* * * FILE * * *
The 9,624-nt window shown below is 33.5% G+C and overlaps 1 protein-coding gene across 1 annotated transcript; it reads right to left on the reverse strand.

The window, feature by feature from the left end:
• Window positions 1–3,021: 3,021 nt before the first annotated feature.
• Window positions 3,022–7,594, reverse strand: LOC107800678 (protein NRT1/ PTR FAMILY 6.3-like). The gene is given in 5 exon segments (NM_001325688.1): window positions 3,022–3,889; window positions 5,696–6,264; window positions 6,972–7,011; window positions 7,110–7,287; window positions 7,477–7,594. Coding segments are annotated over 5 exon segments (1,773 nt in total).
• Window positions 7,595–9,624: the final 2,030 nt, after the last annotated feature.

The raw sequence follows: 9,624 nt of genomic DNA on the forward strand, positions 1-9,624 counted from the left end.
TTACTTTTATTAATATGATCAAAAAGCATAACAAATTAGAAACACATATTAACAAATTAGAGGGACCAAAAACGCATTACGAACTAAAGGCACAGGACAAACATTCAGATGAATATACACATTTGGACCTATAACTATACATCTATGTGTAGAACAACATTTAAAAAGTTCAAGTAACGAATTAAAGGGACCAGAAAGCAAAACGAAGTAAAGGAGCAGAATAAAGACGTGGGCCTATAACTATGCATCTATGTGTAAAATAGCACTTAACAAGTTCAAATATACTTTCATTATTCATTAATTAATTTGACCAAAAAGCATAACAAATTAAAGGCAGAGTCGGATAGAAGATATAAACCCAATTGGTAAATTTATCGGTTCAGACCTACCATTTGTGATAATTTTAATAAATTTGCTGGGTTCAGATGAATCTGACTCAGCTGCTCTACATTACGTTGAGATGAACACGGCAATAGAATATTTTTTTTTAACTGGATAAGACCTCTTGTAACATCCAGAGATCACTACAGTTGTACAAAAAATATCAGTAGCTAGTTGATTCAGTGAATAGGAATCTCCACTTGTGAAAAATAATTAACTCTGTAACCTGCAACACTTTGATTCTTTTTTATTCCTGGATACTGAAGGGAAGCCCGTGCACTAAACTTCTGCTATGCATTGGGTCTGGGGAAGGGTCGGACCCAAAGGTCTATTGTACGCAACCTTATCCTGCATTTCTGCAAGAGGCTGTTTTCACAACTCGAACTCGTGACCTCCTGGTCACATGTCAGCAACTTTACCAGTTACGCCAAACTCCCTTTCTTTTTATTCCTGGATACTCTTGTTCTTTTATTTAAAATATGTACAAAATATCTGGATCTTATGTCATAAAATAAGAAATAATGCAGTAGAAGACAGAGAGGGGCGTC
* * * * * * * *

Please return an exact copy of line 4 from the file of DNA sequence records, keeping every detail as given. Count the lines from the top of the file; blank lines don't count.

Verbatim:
• Window positions 3,022–7,594, reverse strand: LOC107800678 (protein NRT1/ PTR FAMILY 6.3-like). The gene is given in 5 exon segments (NM_001325688.1): window positions 3,022–3,889; window positions 5,696–6,264; window positions 6,972–7,011; window positions 7,110–7,287; window positions 7,477–7,594. Coding segments are annotated over 5 exon segments (1,773 nt in total).